Social networks such as Facebook and Twitter are playing a growing role in US politics by helping users stay informed and energizing activists, a study showed Tuesday.
The Pew Internet & American Life Project survey found that 36 percent of social networking site users say the sites are "very important" or "somewhat important" to them in keeping up with political news.
About one in four users of social networks said sites are "very important" or "somewhat important" to them in recruiting people to get involved in political issues that matter to them.
The survey found Democrats are more likely than Republicans or independents to say the sites are important.
It also found 25 percent of social network users surveyed said they became more active in a political issue after discussing it or reading posts about it, and 16 percent said they changed their views about an issue after discussing it or reading about it on the sites.
Among Democrats, 33 percent said they were becoming more active as a result of social networks compared with 24 percent of Republicans. That was also true for 39 percent of self-described liberals and 21 percent of moderates.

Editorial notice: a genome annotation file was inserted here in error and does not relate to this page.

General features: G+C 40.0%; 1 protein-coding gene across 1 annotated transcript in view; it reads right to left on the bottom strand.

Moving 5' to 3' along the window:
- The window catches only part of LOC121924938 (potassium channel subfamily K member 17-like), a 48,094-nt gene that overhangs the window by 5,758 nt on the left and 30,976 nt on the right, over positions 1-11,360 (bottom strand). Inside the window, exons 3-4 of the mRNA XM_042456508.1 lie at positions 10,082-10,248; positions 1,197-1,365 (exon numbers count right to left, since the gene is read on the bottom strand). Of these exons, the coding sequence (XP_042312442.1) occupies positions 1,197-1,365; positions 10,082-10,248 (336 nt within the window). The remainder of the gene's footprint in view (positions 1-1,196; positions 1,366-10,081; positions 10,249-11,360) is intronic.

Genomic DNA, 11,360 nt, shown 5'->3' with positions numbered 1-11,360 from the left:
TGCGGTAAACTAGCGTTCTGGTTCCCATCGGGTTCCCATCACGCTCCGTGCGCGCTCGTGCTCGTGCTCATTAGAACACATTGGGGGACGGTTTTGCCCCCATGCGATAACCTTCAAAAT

"Those who are really active in discussing and participating in politics use social networking sites pretty eagerly and report that their discussions and debates on the sites affect them," said Lee Rainie, director of the Pew Internet Project.
"However, for most of those who use the sites, political material is just a small portion of what they post and what they read. And the impact of their use of the sites is modest, at best."
The survey found that the vast majority of social network users—84 percent—said they have posted little or nothing related to politics in their recent status updates, comments, and links.
These findings come from a survey conducted from January 20 to February 19 among 2,253 adults.
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